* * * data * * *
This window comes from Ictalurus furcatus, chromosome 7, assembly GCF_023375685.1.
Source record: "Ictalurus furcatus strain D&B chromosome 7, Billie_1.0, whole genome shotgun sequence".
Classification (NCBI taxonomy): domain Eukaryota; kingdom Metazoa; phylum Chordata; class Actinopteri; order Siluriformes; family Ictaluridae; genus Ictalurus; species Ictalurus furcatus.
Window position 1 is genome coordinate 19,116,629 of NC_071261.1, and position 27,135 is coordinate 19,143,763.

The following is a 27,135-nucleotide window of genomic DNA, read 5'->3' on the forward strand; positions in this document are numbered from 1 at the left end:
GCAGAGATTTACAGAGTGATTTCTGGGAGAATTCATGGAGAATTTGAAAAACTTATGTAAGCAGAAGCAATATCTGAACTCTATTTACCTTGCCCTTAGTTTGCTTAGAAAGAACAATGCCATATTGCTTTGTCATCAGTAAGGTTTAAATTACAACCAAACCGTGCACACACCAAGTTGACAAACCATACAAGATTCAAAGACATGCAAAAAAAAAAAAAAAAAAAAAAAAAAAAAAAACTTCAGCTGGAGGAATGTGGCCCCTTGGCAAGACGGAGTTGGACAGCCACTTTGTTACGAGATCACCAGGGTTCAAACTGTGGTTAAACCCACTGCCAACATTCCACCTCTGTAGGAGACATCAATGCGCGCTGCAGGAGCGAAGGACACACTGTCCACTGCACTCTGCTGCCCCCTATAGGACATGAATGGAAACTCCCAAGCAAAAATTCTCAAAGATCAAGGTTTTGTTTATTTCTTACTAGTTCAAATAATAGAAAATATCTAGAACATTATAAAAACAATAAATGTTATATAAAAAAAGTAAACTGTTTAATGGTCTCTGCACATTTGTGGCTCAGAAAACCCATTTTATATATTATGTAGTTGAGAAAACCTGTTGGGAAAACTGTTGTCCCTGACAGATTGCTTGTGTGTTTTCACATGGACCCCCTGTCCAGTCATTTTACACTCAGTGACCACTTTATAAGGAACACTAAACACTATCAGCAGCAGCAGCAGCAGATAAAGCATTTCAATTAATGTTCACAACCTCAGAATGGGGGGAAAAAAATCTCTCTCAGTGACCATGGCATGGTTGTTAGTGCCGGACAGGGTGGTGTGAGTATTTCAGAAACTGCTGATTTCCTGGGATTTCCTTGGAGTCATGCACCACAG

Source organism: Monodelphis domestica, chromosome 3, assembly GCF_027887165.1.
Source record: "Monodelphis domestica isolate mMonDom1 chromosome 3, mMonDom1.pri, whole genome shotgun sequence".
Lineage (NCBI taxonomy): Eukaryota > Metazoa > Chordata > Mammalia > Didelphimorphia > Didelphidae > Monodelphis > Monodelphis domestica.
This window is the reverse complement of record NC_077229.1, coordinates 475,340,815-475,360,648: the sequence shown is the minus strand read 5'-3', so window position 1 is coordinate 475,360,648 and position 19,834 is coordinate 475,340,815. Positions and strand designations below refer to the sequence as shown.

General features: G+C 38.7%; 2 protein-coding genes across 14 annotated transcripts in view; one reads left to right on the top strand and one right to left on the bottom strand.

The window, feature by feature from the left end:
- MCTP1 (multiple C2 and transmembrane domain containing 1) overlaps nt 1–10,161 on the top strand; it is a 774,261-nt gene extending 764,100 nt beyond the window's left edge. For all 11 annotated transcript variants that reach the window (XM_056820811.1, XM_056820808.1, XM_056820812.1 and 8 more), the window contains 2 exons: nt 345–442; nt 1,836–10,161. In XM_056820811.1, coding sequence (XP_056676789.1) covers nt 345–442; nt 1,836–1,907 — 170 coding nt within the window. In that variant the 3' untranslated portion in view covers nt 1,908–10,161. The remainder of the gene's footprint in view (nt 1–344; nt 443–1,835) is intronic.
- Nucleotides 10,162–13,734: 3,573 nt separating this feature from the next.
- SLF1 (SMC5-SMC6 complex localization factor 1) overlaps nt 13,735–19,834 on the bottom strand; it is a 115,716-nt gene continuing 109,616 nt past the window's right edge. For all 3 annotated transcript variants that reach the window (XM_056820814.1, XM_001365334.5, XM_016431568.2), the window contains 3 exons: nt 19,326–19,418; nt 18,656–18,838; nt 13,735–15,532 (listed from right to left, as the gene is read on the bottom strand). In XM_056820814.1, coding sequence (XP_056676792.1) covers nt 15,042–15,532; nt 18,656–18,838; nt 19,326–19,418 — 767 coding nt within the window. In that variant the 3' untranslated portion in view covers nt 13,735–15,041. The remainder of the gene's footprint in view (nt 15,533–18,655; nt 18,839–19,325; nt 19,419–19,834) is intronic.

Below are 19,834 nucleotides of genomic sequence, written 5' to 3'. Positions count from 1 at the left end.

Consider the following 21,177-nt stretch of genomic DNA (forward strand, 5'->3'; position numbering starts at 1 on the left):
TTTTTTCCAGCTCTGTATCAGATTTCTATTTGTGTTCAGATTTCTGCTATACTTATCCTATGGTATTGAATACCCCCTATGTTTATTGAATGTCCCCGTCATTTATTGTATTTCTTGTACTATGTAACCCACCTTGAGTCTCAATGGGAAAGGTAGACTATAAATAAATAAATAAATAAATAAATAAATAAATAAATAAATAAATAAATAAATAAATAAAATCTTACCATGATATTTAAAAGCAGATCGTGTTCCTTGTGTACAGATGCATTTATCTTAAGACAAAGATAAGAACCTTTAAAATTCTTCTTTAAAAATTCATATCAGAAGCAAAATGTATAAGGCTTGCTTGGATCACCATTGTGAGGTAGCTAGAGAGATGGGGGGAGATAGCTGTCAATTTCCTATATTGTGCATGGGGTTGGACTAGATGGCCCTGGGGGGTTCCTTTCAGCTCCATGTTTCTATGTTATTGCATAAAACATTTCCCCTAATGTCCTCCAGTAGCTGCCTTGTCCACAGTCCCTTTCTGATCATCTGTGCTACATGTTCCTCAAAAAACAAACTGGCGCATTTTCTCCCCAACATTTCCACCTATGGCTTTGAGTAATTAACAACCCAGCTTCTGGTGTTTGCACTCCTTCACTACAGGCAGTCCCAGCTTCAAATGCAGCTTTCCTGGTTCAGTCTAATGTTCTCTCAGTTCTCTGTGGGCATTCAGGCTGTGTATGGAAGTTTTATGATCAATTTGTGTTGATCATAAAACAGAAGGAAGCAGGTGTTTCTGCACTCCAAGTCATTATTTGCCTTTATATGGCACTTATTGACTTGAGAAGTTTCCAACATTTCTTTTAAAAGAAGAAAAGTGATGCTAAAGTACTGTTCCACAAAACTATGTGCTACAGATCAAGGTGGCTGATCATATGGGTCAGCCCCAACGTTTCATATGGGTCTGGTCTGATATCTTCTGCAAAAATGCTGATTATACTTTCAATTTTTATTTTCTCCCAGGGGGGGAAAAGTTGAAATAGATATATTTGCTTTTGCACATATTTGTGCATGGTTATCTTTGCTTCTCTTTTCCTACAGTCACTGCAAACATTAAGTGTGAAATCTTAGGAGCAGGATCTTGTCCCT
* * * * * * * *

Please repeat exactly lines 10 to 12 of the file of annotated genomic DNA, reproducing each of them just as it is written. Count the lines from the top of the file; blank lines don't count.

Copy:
This window is the reverse complement of record NC_077229.1, coordinates 475,340,815-475,360,648: the sequence shown is the minus strand read 5'-3', so window position 1 is coordinate 475,360,648 and position 19,834 is coordinate 475,340,815. Positions and strand designations below refer to the sequence as shown.

General features: G+C 38.7%; 2 protein-coding genes across 14 annotated transcripts in view; one reads left to right on the top strand and one right to left on the bottom strand.

The window, feature by feature from the left end: